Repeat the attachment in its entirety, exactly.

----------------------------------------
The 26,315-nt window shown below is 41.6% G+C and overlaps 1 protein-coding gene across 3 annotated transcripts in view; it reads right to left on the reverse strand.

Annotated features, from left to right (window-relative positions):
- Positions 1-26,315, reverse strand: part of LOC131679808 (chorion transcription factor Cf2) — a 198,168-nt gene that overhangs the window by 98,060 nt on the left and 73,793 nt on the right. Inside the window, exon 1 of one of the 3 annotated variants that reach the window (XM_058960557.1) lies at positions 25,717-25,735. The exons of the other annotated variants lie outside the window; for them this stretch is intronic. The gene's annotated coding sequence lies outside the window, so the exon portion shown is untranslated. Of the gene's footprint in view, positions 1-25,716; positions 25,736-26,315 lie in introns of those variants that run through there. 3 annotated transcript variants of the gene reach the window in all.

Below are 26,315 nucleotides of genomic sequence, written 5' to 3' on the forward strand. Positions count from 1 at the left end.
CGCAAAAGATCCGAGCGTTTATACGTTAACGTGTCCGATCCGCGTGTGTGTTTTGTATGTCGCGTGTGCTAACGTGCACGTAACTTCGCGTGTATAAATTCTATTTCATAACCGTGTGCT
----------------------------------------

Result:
The 26,315-nt window shown below is 41.6% G+C and overlaps 1 protein-coding gene across 3 annotated transcripts in view; it reads right to left on the reverse strand.

Annotated features, from left to right (window-relative positions):
- Positions 1-26,315, reverse strand: part of LOC131679808 (chorion transcription factor Cf2) — a 198,168-nt gene that overhangs the window by 98,060 nt on the left and 73,793 nt on the right. Inside the window, exon 1 of one of the 3 annotated variants that reach the window (XM_058960557.1) lies at positions 25,717-25,735. The exons of the other annotated variants lie outside the window; for them this stretch is intronic. The gene's annotated coding sequence lies outside the window, so the exon portion shown is untranslated. Of the gene's footprint in view, positions 1-25,716; positions 25,736-26,315 lie in introns of those variants that run through there. 3 annotated transcript variants of the gene reach the window in all.

Below are 26,315 nucleotides of genomic sequence, written 5' to 3' on the forward strand. Positions count from 1 at the left end.
CGCAAAAGATCCGAGCGTTTATACGTTAACGTGTCCGATCCGCGTGTGTGTTTTGTATGTCGCGTGTGCTAACGTGCACGTAACTTCGCGTGTATAAATTCTATTTCATAACCGTGTGCT